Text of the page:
Generally speaking, objects are been defined in terms of the classes. We know
lot about object by knowing about its class.
A D V E R T I S E M E N T
Even if you do not know what the
penny-farthing is, if I tell you it was bicycle, you would definately know that it
has two wheels, handle bars and the pedals.
The Object-oriented systems will take this step further and will allow the classes to
be defined in terms of the other classes. For an example, a mountain bikes, race bikes
and the tandems are all a different kind of the bicycles. In an object-oriented
terminology, the mountain bikes, the race bikes and the tandems are all subclasses of
a bicycle class. Similarly, bicycle class is a superclass of the mountain bikes,
race bikes and the tandems.
Subclasses provides the specialized behaviours from a basis of the common elements
provided by a superclass. Through use of the inheritance, programmers can reuse a code in
superclass many times.
Programmers can implement the superclasses that will define the "generic" behaviours
(called the abstract classes). Essence of superclass is defined and can be partially be
implemented but much of the class is been left undefined and also unimplemented. Other
programmers fill in details with the specialized subclasses.
A subclass having more than one superclass is called Multiple inheritances.
This will enables a subclass to inherit the properties of more than one super class
and to combine all these properties.
Different types of objects which respond distinctively to same message is called
Polymorphism, example, when we do send same message, ‘cost’ to the spike-bicycle object,
a mono-cycle object and the tandem bicycle object, each of these object will respond
All these cycles of a class bicycle have their own individual price.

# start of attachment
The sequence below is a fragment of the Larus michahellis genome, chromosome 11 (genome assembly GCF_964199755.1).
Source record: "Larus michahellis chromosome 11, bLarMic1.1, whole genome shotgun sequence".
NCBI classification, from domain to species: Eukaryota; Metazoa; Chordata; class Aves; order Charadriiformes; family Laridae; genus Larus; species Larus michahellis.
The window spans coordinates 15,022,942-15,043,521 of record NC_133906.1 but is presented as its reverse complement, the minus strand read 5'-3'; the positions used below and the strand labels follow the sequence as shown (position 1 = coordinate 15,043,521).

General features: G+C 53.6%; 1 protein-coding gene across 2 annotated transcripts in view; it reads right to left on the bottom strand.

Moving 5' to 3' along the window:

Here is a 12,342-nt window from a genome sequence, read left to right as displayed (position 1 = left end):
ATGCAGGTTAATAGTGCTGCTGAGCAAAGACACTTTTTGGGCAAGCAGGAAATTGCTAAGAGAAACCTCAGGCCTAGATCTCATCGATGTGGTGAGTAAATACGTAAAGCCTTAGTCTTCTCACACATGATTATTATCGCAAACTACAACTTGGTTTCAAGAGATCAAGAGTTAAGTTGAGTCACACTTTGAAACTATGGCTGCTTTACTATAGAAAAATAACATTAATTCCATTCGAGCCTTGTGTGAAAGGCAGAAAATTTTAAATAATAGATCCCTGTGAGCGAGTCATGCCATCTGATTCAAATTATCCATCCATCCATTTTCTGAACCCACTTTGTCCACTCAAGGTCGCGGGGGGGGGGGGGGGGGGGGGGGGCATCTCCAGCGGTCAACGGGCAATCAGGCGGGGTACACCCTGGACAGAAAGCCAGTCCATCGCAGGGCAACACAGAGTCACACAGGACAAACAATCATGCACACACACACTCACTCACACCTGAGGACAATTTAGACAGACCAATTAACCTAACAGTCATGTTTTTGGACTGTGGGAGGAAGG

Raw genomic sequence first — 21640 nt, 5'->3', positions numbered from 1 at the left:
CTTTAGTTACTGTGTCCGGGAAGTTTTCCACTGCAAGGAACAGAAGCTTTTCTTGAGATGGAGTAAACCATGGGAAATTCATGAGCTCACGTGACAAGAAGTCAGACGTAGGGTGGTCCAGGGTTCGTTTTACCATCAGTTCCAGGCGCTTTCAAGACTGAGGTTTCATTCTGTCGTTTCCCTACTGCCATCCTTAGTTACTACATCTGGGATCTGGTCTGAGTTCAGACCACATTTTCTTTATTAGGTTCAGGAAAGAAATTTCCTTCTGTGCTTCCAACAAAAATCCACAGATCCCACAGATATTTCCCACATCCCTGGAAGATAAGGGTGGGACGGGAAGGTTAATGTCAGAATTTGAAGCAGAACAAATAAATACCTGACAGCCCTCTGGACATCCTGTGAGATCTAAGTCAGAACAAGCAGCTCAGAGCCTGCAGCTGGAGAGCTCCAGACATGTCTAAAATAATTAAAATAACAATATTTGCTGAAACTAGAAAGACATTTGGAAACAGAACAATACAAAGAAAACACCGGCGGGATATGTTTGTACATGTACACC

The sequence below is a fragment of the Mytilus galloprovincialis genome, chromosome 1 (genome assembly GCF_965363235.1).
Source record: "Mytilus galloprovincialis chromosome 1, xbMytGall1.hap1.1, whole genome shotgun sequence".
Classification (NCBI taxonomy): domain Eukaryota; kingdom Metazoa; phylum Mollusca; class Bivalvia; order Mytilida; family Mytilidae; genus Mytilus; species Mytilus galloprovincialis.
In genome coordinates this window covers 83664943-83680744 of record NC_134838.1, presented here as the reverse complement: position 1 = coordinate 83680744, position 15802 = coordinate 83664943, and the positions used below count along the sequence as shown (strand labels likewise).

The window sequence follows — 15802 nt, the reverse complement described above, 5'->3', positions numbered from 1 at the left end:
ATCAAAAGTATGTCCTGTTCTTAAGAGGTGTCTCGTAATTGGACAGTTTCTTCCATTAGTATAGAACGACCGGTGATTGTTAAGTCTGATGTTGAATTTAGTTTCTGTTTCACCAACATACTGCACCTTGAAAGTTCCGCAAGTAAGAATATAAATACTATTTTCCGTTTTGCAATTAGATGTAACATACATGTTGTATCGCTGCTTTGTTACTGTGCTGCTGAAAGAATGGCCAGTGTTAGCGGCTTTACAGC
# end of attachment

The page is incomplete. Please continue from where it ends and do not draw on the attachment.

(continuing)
Public interface, formed by a collections of messages understood by the object,
will define how to use this object. The programs which wants to manipulate the object,
will only have to be concerned about messages this object will understand, and need not
worry about how the tasks are achieved nor internal structure of an object.
Hiding up of the internal details makes the object abstract, and a technique is normally
known as the data abstraction.
Packing up an object's variables within its methods is called encapsulation.
Encapsulating the related variables and methods into neat software bundle seems simple
but is a powerful idea that provides two benefits to the software developer:
Modular programming-- The source code for any of the object can be written and maintained
independently from those of the source code written for other objects. Also, an object can be
easily used passing around in the system. For example you can give your bicycle to someone else
and it will still work for them too.
Information hiding-- An object has a public interface by which other objects can
communicate with it. But on the other hand objects can maintain private information and methods
that cannot be communicated to others.